Posted in Fallen Earth

Saying goodbye to Fallen Earth (for now)

It saddens me more than I had expected to be sitting here writing perhaps the last Fallen Earth adventure here on Bio Break. It’s weird — I had a strong dream about this game the other night, and when I woke up and logged in for real, it was exactly as I had recalled during sleep. I’d been away from FE for so long now that most of my fond memories went into very long term storage.

But that would change, for I was determined for one last cross-country trip in this game. All I had was a level 2 scrub who couldn’t fight worth anything and didn’t have a horse, but at least she had legs to drag the camera across the wasteland.

I started in Clinton Farm and determined that my road trip destination would be the seemingly near Hotel Nevada — which was ominously crossed out. I wanted to see why. The two might look close together, but if you know Fallen Earth’s map, you’ll know that it is so, so huge. Running this took me about a half hour between those two black points.

Before I left, I took some pictures of the starter town, including a representative of Franklin Riders up there. Everywhere I turned and snapped a pic, I kept telling myself, “I *remember* this!”

He proudly guards the veggies. God bless you and your service, sir.

Fallen Earth has a lot of NPC chatter, and in the local firehouse I caught this amusing interchange between a trainer and her students. This game still makes me laugh!

The road trip proper began, and I found myself crossing deep gorges and trying to skirt around mobs that would no doubt swarm and kill me. At least I had the occasional global chat and the pleasant ambient tunes to keep me company.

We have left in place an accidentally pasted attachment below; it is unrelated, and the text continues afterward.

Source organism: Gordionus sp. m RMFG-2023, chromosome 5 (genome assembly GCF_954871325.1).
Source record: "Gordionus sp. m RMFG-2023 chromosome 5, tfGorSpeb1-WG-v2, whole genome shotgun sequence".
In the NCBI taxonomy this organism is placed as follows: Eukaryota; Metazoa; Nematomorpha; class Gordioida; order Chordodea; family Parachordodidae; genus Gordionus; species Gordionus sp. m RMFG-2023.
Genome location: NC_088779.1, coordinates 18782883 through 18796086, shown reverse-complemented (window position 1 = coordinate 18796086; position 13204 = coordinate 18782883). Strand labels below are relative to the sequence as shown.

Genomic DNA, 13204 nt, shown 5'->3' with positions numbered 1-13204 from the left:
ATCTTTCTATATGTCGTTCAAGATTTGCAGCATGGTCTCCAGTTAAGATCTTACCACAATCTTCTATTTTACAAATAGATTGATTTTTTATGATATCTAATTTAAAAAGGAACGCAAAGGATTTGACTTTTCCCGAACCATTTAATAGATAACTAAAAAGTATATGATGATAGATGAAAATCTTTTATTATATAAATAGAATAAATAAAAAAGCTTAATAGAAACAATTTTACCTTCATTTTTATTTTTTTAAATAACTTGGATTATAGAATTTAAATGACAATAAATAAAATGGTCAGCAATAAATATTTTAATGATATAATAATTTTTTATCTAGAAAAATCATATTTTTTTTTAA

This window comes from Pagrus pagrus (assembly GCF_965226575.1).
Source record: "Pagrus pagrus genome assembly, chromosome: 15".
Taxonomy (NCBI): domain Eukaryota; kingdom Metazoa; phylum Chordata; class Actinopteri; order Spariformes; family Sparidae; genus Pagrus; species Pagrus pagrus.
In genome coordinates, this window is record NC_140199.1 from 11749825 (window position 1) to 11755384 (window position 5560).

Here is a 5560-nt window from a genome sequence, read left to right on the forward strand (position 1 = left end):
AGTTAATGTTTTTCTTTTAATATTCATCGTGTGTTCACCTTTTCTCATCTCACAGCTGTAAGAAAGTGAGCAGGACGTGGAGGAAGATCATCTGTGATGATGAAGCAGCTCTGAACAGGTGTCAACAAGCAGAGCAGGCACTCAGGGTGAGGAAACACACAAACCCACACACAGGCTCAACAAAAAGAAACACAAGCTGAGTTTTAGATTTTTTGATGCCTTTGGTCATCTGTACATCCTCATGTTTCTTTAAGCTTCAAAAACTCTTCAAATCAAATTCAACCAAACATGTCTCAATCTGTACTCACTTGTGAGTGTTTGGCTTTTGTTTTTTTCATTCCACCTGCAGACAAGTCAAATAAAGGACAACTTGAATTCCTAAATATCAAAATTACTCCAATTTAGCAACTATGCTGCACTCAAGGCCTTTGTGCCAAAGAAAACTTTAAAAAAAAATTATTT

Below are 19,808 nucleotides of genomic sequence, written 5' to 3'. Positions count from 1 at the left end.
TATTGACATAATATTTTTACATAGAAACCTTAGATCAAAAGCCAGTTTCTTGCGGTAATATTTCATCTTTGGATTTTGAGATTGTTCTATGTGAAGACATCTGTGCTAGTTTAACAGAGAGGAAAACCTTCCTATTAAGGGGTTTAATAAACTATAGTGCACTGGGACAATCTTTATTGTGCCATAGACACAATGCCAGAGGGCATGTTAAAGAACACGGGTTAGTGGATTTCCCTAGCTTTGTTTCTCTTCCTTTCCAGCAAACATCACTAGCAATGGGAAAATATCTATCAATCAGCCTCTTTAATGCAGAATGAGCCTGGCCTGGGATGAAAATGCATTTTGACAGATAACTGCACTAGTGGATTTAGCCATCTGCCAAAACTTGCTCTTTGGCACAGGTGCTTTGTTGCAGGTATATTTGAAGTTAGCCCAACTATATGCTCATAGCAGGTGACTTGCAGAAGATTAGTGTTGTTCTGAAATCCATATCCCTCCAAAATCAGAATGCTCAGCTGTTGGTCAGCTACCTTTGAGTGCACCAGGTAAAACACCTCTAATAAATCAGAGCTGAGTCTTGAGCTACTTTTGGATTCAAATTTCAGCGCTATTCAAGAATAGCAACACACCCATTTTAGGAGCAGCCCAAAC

Run run run jump. So much running. I re-familiarized myself with the UI and even completed a crafting task that I began months ago. The more I was tooling around here, the more I really wished I could be back here playing it full-time. I think I am more than primed to return, which is why its shutdown is a personal tragedy.

I met some old friends — or should I say, frenemies — along the way. Hey, it’s a prairie chicken! I loved these guys. Even had one as a mount. I got too close to this one here for a picture and aggroed it and his cousin, earning myself a quick trip to the nearest lifepod.

I also had fun provoking the mutated hermit crabs toting around their CRT monitor shells and garbage cans. I still think they’re cute.

I reached Hotel Nevada at long last. I could see why it was crossed out: The place had been taken over by a gang, and the mob density was too high to permit my level 2 Tourist to come any closer.

With that, I found a slight hillock not too far away and took the picture that you see at the top of this post. That’s where I’m going to leave my character until the end. She had a short life, but it had a purpose — to remind me that this was truly one of the underrated MMOs of our time.

I hope Little Orbit can bring it back. I truly do. If it does, I promise to be there, day one.

5 thoughts on “Saying goodbye to Fallen Earth (for now)

  1. Thank you for this! I loved Fallen Earth for a while but drifted away as one does. I will always consider it to be one of my favorite MMOs, and I’m sorry to see it closing down.

  2. It really is a forgotten gem of a game. I wanted to ride around and take loads of video but in the end I didn’t find the time, which has always been Fallen Earth’s problem – everyone who tries it seems to like it but somehow there are always more pressing things to do than actually play.

    It would be a terrible waste if the sunset never gives way to a new sunrise.

  3. I know I played the game at some point, but not for long. I don’t even remember which game I chose to play instead. But I do remember that I really enjoyed my time in Fallen Earth.

  4. It sounds like a game that players remember fondly, but that didn’t seem to be able to keep them playing. Why was that? Was the minute – by – minute gameplay boring? Was there not enough to do, or was it hard to plan what to do? Did it require you to set aside too big a chunk of time for each session? Where the controls unnatural or easy to forget? Was it something else? Several things together?

  5. I can’t speak for others, but I played the HECK out of it for a couple of years there. The free-to-play shift was done poorly, and the problems with the coding and bugs only got worse as the years went on. Development stopped, and that’s hard to keep players engaged at that point.

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